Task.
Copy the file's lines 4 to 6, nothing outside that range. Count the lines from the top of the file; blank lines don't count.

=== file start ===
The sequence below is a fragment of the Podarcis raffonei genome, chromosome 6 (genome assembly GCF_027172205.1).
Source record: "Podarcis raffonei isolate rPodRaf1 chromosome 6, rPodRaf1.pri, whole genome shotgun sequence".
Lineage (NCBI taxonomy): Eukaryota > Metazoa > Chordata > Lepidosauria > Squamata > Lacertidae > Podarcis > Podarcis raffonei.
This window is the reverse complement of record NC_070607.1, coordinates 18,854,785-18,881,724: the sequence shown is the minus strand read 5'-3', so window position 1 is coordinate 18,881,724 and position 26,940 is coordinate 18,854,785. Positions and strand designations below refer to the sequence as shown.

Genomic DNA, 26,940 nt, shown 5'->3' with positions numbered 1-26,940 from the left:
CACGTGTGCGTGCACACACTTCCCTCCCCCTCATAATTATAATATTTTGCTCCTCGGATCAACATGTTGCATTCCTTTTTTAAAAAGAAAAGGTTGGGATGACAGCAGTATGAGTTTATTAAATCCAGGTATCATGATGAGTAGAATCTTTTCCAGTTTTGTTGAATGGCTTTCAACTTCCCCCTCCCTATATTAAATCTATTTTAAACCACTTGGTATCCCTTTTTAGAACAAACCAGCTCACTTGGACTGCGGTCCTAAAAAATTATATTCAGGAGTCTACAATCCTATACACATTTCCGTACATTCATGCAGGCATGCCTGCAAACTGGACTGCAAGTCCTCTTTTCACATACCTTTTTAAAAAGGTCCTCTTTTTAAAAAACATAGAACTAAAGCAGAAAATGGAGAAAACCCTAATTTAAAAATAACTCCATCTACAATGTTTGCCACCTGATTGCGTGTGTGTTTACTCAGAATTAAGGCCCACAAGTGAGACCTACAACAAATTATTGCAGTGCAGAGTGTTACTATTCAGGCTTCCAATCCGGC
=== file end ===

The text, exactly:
This window is the reverse complement of record NC_070607.1, coordinates 18,854,785-18,881,724: the sequence shown is the minus strand read 5'-3', so window position 1 is coordinate 18,881,724 and position 26,940 is coordinate 18,854,785. Positions and strand designations below refer to the sequence as shown.

Genomic DNA, 26,940 nt, shown 5'->3' with positions numbered 1-26,940 from the left:
CACGTGTGCGTGCACACACTTCCCTCCCCCTCATAATTATAATATTTTGCTCCTCGGATCAACATGTTGCATTCCTTTTTTAAAAAGAAAAGGTTGGGATGACAGCAGTATGAGTTTATTAAATCCAGGTATCATGATGAGTAGAATCTTTTCCAGTTTTGTTGAATGGCTTTCAACTTCCCCCTCCCTATATTAAATCTATTTTAAACCACTTGGTATCCCTTTTTAGAACAAACCAGCTCACTTGGACTGCGGTCCTAAAAAATTATATTCAGGAGTCTACAATCCTATACACATTTCCGTACATTCATGCAGGCATGCCTGCAAACTGGACTGCAAGTCCTCTTTTCACATACCTTTTTAAAAAGGTCCTCTTTTTAAAAAACATAGAACTAAAGCAGAAAATGGAGAAAACCCTAATTTAAAAATAACTCCATCTACAATGTTTGCCACCTGATTGCGTGTGTGTTTACTCAGAATTAAGGCCCACAAGTGAGACCTACAACAAATTATTGCAGTGCAGAGTGTTACTATTCAGGCTTCCAATCCGGC